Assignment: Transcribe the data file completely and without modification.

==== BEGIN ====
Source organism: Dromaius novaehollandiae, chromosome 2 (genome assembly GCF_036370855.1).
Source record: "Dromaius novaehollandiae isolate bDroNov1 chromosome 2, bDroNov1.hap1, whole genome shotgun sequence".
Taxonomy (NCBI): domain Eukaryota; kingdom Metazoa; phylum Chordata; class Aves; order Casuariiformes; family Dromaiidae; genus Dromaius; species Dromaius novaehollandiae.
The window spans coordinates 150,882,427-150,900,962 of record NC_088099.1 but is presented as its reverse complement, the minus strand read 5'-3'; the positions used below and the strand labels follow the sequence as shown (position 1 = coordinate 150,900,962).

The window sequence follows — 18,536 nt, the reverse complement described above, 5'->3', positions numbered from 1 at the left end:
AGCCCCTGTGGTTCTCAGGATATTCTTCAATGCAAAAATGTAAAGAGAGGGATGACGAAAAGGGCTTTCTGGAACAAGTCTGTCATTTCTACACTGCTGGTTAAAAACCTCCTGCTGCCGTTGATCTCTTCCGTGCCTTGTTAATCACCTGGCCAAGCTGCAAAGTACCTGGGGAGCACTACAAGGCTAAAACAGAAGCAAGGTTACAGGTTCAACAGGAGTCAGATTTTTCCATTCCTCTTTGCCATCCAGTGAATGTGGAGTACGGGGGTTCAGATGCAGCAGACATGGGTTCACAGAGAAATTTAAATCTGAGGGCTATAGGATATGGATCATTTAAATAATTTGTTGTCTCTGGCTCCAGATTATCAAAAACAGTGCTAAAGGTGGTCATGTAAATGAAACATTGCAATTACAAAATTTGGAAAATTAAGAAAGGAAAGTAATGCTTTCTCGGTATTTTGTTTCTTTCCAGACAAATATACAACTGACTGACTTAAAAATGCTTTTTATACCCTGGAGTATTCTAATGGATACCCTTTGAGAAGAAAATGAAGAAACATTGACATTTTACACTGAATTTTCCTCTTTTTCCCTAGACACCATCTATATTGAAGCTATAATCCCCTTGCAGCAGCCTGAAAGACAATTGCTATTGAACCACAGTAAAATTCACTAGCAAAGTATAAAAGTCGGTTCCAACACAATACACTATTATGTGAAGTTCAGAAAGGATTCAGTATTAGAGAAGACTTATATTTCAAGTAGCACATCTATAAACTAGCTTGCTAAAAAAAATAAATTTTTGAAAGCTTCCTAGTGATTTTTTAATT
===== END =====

Source organism: Dromaius novaehollandiae, chromosome 2 (genome assembly GCF_036370855.1).
Source record: "Dromaius novaehollandiae isolate bDroNov1 chromosome 2, bDroNov1.hap1, whole genome shotgun sequence".
Taxonomy (NCBI): domain Eukaryota; kingdom Metazoa; phylum Chordata; class Aves; order Casuariiformes; family Dromaiidae; genus Dromaius; species Dromaius novaehollandiae.
The window spans coordinates 150,882,427-150,900,962 of record NC_088099.1 but is presented as its reverse complement, the minus strand read 5'-3'; the positions used below and the strand labels follow the sequence as shown (position 1 = coordinate 150,900,962).

The window sequence follows — 18,536 nt, the reverse complement described above, 5'->3', positions numbered from 1 at the left end:
AGCCCCTGTGGTTCTCAGGATATTCTTCAATGCAAAAATGTAAAGAGAGGGATGACGAAAAGGGCTTTCTGGAACAAGTCTGTCATTTCTACACTGCTGGTTAAAAACCTCCTGCTGCCGTTGATCTCTTCCGTGCCTTGTTAATCACCTGGCCAAGCTGCAAAGTACCTGGGGAGCACTACAAGGCTAAAACAGAAGCAAGGTTACAGGTTCAACAGGAGTCAGATTTTTCCATTCCTCTTTGCCATCCAGTGAATGTGGAGTACGGGGGTTCAGATGCAGCAGACATGGGTTCACAGAGAAATTTAAATCTGAGGGCTATAGGATATGGATCATTTAAATAATTTGTTGTCTCTGGCTCCAGATTATCAAAAACAGTGCTAAAGGTGGTCATGTAAATGAAACATTGCAATTACAAAATTTGGAAAATTAAGAAAGGAAAGTAATGCTTTCTCGGTATTTTGTTTCTTTCCAGACAAATATACAACTGACTGACTTAAAAATGCTTTTTATACCCTGGAGTATTCTAATGGATACCCTTTGAGAAGAAAATGAAGAAACATTGACATTTTACACTGAATTTTCCTCTTTTTCCCTAGACACCATCTATATTGAAGCTATAATCCCCTTGCAGCAGCCTGAAAGACAATTGCTATTGAACCACAGTAAAATTCACTAGCAAAGTATAAAAGTCGGTTCCAACACAATACACTATTATGTGAAGTTCAGAAAGGATTCAGTATTAGAGAAGACTTATATTTCAAGTAGCACATCTATAAACTAGCTTGCTAAAAAAAATAAATTTTTGAAAGCTTCCTAGTGATTTTTTAATT